Teaching our Teens to Make Good Decisions
It won’t take much convincing to get you to admit that being a teen isn’t easy. And it certainly isn’t easy being the parent of a teen! But why exactly is it so tough?
Well, I definitely can’t address all of the reasons in one blog post, but I can suggest one: Teens are making decisions that will affect them for the rest of their lives.
As parents, we know this is true. And our kids feel the weight of that pressure.
For me personally, it’s one of the strangest ironies of the human experience. We make some of the most long-lasting decisions about our lives during the years when we’re the most tormented with harsh insecurities, raging hormones and developing minds.
The decisions that our teens make during these years will have an impact on their entire future. We know this is true. So we do our best to protect them. And we should.
Should we develop a healthy relationship with them, personally? Yes.
Should we protect them from things they aren’t yet ready to handle? Yes.
Should we monitor their friendships and activities? Yes.
But that’s not enough. We won’t always be there. So, what do we do? We have to help them get better at making good decisions on their own.
Here are three ideas on how to do that:
Consistently remind them that every decision has consequences.
In our family, the word “consequences” comes up often. In fact, I’d be surprised if we didn’t use it every single day in some form or another. It’s important that our kids know that every choice they make leads to something else. Those consequences may be good, bad or indifferent. But they will come. This helps to combat the apathetic approach to decision-making that is so common during the teen years. It helps them be a bit more sober-minded. I’m not recommending that we make everything depressing or hyper-serious. We just have to make sure they know their decisions today affect their surroundings tomorrow. It’s a huge lesson in self-preservation if they can learn to think about tomorrow’s happiness.
Expose them to both positive and negative examples.
Talking about it isn’t enough. They need to see it lived out in front of them. So, as parents, we can do our best to make sure they actually see those consequences for good and bad choices. A great way to do this on a laid-back scale is through the movies that you watch. When you’re watching a movie with them and something happens in the film that illustrates the good that comes when you make a good decision, pause the movie and point it out. Be careful not to be obnoxious. But even if they roll their eyes, you still got your point across. And that’s not wasted effort.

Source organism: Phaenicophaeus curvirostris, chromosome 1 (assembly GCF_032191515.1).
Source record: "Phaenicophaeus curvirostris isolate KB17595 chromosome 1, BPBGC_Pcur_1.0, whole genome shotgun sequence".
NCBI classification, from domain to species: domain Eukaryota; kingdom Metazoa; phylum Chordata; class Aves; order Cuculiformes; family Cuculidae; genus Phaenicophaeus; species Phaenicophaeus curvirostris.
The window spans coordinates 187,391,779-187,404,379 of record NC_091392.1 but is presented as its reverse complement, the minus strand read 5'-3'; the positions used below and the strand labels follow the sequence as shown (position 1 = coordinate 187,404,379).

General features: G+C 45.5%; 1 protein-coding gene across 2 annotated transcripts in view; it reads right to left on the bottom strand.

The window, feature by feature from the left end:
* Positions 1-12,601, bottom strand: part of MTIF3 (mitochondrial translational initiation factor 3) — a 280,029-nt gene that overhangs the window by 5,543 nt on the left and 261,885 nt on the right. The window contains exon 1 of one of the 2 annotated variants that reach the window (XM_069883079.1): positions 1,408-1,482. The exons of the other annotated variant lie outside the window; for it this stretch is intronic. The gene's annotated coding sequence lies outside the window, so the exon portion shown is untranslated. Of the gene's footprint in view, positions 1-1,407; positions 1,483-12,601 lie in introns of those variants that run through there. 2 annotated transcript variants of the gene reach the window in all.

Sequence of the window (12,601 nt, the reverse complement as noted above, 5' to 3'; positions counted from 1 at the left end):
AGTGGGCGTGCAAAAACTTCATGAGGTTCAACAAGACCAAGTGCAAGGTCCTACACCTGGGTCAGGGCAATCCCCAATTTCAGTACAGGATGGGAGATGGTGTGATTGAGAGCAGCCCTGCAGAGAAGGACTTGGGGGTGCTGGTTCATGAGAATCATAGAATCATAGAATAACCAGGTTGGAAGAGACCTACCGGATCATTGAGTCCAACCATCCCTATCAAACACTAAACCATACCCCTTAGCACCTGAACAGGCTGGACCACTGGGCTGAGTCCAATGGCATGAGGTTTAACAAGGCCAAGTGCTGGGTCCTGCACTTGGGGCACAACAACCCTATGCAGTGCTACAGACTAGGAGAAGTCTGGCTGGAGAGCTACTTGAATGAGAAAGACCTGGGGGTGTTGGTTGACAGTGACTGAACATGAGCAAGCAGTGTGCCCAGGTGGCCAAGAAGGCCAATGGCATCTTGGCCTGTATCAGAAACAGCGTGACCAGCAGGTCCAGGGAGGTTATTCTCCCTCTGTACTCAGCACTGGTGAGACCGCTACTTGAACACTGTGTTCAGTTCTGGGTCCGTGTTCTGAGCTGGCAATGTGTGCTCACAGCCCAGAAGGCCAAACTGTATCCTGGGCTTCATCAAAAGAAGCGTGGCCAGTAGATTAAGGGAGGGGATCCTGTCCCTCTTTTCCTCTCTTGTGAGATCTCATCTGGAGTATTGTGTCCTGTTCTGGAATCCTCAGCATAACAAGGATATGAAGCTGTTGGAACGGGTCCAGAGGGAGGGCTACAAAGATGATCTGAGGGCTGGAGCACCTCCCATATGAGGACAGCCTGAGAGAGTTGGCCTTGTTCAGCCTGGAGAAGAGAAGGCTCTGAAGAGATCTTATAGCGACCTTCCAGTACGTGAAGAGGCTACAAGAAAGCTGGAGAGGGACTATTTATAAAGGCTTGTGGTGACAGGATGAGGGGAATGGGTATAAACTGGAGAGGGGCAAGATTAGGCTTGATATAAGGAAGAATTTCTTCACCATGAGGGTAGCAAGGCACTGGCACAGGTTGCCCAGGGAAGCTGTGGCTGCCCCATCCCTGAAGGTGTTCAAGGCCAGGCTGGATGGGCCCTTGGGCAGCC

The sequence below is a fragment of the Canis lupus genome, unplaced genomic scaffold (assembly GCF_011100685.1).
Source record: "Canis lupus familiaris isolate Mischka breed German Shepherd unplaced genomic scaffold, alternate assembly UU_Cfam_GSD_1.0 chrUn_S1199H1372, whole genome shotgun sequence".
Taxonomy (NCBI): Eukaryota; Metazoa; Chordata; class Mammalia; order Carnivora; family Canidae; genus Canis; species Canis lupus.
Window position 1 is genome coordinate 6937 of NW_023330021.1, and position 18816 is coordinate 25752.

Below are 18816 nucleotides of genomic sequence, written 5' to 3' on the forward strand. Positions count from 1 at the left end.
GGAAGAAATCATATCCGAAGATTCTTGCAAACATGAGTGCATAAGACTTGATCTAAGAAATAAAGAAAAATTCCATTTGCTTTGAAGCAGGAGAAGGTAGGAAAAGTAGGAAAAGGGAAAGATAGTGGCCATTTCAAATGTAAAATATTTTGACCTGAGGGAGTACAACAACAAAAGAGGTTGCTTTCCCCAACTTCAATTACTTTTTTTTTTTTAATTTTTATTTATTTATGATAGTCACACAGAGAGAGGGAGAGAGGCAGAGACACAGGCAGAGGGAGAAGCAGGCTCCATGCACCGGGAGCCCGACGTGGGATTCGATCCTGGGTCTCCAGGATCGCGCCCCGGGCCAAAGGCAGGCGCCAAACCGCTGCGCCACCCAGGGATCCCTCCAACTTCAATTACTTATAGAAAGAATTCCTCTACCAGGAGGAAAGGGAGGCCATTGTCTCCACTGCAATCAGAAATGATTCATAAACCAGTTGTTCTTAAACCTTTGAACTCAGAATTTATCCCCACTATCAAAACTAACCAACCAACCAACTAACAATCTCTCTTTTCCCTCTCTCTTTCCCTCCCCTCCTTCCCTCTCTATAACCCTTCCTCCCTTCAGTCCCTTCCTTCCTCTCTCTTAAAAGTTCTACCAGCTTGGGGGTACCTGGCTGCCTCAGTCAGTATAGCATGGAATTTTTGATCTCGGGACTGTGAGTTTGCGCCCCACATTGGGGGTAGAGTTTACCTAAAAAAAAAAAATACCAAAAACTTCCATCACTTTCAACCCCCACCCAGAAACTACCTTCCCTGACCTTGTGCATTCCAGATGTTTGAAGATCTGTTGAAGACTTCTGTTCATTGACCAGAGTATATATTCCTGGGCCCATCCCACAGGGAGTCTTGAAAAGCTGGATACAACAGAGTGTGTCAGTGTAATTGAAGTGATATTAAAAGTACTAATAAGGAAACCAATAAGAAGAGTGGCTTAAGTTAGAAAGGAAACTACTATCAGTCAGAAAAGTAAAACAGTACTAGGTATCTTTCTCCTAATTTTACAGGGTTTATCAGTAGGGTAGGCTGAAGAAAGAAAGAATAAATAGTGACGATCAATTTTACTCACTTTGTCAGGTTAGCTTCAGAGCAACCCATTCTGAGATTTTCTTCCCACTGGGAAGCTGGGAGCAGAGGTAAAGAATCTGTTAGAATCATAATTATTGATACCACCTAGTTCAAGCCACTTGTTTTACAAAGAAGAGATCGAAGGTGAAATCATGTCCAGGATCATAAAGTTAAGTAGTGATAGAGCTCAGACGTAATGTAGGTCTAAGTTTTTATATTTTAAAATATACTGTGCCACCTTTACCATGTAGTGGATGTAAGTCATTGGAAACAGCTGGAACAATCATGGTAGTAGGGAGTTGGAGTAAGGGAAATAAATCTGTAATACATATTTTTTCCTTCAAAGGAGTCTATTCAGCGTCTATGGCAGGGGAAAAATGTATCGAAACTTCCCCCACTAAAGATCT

The same is true about negative behavior. Show them videos about what happens to people who get involved in drugs. Sometimes, the images we see in the music and movie industry glorify drugs and make it seem like “everyone’s doing it.” We have to make sure we put the other side of those decisions in front of our teens so that they know it’s not all that it seems. They need to know about those people who are choosing a different route.
Give them opportunities to “practice”.
So, we’ve talked about it and illustrated it. Now it’s time to give them some hands-on experience. Obviously, we don’t want to put our teens in situations where a bad decision would be critical. But we DO need to find opportunities for them to “spread their decision-making wings” and practice. Allowing them to make decisions where the stakes are a little lower and then face the consequences of them on their own is tough, but necessary. They have to be prepared for the big decisions when they come. If we don’t let go a little now, we may hurt them with the big stuff. Obviously, we should stay on top of what’s going on and then coach them through it, but the decisions should be left up to them.
These can be small things like letting them schedule a get-together with their friends. Let them plan out the timing, what food they’ll eat, the activities, when they’ll watch a movie, etc. If they forget to plan to buy buns for the hot dogs, let them. Eating hot dogs with no buns might motivate them to put more thought into it next time. If they forget to bring the DVD, so be it. This may seem a bit harsh, but we’ve got to help them develop from the inside.
If we want our teens to be able to say “no” to the things that can damage their future, we have to help them become strong decision-makers. Talk about it, show it and give them chances to try it.
Mike Burns is a father-of-six that lives in Phoenix, AZ. He blogs about living well and focusing on what's most important at theothersideofcomplexity.com. He and his wife, Jen, also write about intentional parenting at sotheycanfly.com. You can connect with Mike on Twitter (@mikemikeburns) and Facebook (facebook.com/theothersideofcomplexity; facebook.com/sotheycanfly).